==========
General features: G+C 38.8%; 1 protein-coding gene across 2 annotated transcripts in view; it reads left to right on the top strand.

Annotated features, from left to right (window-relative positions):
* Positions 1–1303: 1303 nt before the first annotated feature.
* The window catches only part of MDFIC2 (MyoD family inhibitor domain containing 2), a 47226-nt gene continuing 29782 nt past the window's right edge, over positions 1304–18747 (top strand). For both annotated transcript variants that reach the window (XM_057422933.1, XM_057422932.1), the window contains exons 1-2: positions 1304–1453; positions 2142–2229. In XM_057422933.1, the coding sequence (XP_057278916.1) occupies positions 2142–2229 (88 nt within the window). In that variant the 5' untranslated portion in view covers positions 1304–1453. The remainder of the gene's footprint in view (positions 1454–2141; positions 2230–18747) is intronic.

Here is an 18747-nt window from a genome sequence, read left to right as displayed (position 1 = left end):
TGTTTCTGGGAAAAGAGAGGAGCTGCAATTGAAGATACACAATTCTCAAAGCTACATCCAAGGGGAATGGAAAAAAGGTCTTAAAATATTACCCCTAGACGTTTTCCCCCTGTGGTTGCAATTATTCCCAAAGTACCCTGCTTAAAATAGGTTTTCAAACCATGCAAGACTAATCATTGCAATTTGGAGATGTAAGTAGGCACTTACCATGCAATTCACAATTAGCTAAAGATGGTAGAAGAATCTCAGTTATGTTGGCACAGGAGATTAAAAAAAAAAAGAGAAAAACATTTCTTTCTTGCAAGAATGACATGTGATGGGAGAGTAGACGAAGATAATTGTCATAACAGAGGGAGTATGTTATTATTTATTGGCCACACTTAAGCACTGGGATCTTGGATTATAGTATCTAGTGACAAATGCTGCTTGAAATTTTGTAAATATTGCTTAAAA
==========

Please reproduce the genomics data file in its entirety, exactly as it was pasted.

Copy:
General features: G+C 38.8%; 1 protein-coding gene across 2 annotated transcripts in view; it reads left to right on the top strand.

Annotated features, from left to right (window-relative positions):
* Positions 1–1303: 1303 nt before the first annotated feature.
* The window catches only part of MDFIC2 (MyoD family inhibitor domain containing 2), a 47226-nt gene continuing 29782 nt past the window's right edge, over positions 1304–18747 (top strand). For both annotated transcript variants that reach the window (XM_057422933.1, XM_057422932.1), the window contains exons 1-2: positions 1304–1453; positions 2142–2229. In XM_057422933.1, the coding sequence (XP_057278916.1) occupies positions 2142–2229 (88 nt within the window). In that variant the 5' untranslated portion in view covers positions 1304–1453. The remainder of the gene's footprint in view (positions 1454–2141; positions 2230–18747) is intronic.

Here is an 18747-nt window from a genome sequence, read left to right as displayed (position 1 = left end):
TGTTTCTGGGAAAAGAGAGGAGCTGCAATTGAAGATACACAATTCTCAAAGCTACATCCAAGGGGAATGGAAAAAAGGTCTTAAAATATTACCCCTAGACGTTTTCCCCCTGTGGTTGCAATTATTCCCAAAGTACCCTGCTTAAAATAGGTTTTCAAACCATGCAAGACTAATCATTGCAATTTGGAGATGTAAGTAGGCACTTACCATGCAATTCACAATTAGCTAAAGATGGTAGAAGAATCTCAGTTATGTTGGCACAGGAGATTAAAAAAAAAAAGAGAAAAACATTTCTTTCTTGCAAGAATGACATGTGATGGGAGAGTAGACGAAGATAATTGTCATAACAGAGGGAGTATGTTATTATTTATTGGCCACACTTAAGCACTGGGATCTTGGATTATAGTATCTAGTGACAAATGCTGCTTGAAATTTTGTAAATATTGCTTAAAA